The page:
Source: USFWS Wetlands

Metadata: NWI Wetlands.

Date: See source metadata by following the Source link above for the latest date information.

USA Topo Map

Description: This map presents land cover imagery for the world and detailed topographic maps for the United States. The map includes the National Park Service (NPS) Natural Earth physical map at 1.24km per pixel for the world at small scales, i-cubed eTOPO 1:250,000-scale maps for the contiguous United States at medium scales, and National Geographic TOPO! 1:100,000 and 1:24,000-scale maps (1:250,000 and 1:63,000 in Alaska) for the United States at large scales. The TOPO! maps are seamless, scanned images of United States Geological Survey (USGS) paper topographic maps.

Source: For more information on this map, click here.

Date: See source metadata by following the Source link above for the latest date information.

National Land Cover 2006

Description: Land cover is the physical material at the surface of the earth. Land covers include grass, asphalt, trees, bare ground, water, etc. Land cover is distinct from land use despite the two terms often being used interchangeably. Land use is a description of how people utilize the land and socioeconomic activity - urban and agricultural land uses are two of the most commonly recognized high-level classes of use. The land cover layer color scheme may seem slightly different in the map versus in the legend because the map layer has been turned into a transparency for easier viewing when overlaying with other datasets.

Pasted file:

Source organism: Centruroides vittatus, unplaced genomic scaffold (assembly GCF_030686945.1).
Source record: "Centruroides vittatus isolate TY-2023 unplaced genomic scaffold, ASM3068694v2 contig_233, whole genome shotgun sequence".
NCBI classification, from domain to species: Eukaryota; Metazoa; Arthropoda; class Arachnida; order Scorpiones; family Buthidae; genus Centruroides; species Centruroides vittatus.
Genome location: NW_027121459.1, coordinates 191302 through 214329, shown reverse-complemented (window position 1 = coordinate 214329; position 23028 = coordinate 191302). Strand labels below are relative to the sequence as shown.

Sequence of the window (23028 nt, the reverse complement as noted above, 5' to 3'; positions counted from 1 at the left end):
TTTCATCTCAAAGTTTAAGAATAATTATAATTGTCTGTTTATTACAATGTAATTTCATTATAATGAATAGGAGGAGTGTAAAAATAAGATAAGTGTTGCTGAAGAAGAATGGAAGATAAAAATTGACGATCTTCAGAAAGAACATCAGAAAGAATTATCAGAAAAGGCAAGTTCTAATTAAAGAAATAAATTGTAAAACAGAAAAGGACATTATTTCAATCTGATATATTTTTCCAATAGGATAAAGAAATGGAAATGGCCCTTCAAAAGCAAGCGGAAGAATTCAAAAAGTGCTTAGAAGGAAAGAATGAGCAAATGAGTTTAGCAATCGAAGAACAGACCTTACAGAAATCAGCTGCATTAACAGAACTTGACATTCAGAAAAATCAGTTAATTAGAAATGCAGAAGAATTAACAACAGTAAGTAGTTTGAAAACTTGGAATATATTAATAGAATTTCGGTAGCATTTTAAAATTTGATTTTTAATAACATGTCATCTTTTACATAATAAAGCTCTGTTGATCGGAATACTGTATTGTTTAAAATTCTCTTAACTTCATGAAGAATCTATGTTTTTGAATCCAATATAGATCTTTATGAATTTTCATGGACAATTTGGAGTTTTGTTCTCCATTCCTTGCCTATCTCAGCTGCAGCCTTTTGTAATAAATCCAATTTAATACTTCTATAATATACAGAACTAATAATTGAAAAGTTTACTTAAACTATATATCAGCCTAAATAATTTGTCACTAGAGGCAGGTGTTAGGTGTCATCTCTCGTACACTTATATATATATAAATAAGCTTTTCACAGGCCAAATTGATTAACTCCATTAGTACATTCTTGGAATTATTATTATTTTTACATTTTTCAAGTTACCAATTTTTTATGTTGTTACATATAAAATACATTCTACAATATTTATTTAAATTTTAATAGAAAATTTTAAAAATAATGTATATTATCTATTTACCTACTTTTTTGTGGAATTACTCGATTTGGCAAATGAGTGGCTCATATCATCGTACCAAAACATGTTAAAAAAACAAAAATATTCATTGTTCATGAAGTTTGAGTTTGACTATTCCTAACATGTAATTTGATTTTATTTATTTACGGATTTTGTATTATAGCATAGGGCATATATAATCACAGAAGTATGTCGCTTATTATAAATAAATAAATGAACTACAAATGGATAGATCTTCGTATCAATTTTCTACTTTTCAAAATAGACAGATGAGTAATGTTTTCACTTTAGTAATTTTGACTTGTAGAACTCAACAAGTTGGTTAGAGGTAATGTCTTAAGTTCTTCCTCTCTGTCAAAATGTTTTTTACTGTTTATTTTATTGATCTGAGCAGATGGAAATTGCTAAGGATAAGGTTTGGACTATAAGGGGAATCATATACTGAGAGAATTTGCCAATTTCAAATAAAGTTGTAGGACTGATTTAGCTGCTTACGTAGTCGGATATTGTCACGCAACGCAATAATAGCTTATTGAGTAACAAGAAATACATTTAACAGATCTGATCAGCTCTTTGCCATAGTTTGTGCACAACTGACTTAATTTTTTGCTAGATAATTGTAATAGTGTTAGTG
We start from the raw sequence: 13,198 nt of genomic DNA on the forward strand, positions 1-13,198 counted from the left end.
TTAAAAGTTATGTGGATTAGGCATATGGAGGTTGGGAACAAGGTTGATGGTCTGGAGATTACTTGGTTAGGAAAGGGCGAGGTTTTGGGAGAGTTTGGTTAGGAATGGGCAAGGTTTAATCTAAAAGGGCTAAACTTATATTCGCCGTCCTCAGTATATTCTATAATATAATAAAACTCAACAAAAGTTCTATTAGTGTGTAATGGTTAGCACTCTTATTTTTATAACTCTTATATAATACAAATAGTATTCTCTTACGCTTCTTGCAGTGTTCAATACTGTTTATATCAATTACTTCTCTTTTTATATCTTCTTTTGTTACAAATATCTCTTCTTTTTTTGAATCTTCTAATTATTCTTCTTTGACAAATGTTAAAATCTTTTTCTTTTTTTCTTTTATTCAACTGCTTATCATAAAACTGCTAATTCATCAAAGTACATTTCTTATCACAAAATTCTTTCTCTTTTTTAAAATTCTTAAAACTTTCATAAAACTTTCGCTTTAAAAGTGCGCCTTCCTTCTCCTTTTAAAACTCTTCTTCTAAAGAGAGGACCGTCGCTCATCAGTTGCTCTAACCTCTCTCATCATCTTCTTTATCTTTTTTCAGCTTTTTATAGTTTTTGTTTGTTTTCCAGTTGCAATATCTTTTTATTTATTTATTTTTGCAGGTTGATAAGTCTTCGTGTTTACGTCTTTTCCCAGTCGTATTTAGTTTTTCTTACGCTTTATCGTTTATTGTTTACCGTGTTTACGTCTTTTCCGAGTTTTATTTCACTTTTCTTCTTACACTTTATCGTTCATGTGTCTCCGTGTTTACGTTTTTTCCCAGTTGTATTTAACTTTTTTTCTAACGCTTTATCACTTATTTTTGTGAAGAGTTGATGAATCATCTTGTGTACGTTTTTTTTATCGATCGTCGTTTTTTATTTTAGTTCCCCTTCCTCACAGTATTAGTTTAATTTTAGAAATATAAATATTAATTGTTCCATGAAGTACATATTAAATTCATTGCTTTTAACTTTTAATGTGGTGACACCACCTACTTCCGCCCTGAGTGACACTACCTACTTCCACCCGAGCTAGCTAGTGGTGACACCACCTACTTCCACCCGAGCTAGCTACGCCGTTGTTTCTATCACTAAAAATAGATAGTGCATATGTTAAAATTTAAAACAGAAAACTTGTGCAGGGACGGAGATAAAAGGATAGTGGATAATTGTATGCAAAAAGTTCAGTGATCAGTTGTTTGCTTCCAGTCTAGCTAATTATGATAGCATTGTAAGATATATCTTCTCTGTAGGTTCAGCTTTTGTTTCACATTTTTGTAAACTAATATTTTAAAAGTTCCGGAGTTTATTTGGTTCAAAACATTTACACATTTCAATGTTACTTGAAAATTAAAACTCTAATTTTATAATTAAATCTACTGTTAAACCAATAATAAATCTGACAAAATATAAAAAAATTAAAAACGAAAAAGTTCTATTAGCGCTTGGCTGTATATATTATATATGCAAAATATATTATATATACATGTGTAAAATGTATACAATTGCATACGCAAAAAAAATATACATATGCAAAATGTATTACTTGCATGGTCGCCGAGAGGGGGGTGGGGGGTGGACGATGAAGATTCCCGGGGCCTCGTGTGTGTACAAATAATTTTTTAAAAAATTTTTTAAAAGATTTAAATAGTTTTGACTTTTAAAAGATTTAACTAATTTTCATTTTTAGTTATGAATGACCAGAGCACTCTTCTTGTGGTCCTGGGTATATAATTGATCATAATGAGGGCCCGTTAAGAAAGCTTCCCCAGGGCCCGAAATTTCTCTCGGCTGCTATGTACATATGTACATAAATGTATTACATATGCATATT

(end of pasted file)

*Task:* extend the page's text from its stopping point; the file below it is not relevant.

Source: U.S. Geological Survey National Land Cover Database

Spatial Metadata: NLCD 2006

Date: 2006